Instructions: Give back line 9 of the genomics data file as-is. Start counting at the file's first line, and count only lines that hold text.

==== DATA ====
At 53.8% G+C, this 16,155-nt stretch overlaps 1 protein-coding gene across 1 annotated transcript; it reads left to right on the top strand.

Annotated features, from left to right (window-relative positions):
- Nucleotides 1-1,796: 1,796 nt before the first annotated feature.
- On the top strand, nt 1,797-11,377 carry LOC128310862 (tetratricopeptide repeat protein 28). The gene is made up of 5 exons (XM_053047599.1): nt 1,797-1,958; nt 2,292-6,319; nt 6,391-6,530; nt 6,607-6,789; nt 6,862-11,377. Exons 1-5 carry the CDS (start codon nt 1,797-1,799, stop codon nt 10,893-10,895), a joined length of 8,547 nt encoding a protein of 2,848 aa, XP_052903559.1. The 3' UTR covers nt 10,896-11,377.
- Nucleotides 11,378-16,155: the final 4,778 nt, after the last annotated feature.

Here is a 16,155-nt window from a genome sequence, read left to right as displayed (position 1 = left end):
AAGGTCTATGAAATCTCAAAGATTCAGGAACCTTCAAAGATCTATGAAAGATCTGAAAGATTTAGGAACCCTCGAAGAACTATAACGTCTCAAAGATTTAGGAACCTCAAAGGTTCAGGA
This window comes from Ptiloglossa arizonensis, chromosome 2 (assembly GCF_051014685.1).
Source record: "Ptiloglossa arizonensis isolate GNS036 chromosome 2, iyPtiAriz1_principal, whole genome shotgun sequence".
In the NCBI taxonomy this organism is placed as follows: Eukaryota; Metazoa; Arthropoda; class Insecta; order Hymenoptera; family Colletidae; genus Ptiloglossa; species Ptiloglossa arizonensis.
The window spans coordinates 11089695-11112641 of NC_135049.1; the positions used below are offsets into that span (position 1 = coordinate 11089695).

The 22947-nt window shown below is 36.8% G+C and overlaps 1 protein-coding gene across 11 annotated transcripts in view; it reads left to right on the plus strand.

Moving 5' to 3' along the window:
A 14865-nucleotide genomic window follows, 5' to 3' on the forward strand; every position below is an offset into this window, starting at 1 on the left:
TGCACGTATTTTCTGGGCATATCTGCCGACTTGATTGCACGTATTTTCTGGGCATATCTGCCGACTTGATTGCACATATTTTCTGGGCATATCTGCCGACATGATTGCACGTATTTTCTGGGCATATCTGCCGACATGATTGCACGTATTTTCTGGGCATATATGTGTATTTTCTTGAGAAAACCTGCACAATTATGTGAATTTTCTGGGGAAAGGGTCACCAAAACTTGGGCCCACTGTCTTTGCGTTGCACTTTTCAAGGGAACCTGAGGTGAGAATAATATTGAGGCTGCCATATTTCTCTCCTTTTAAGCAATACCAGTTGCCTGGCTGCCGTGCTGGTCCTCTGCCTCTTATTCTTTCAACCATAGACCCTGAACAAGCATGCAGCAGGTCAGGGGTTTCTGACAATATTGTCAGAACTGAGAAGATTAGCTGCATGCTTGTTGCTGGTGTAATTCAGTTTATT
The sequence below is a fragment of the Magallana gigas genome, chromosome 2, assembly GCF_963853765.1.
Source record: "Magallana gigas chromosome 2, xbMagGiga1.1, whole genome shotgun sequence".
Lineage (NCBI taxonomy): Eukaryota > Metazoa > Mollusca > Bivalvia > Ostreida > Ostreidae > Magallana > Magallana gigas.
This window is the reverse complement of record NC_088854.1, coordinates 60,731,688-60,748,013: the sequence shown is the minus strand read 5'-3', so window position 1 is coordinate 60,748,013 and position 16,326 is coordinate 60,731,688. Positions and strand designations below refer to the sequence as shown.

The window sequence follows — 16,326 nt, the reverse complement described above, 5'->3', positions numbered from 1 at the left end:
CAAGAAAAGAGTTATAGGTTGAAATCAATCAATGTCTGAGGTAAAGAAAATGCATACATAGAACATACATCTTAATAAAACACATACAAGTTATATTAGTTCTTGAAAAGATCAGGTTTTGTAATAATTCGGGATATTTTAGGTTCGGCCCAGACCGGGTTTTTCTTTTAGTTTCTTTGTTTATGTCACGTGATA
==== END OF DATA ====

Source record: "Ptiloglossa arizonensis isolate GNS036 chromosome 2, iyPtiAriz1_principal, whole genome shotgun sequence".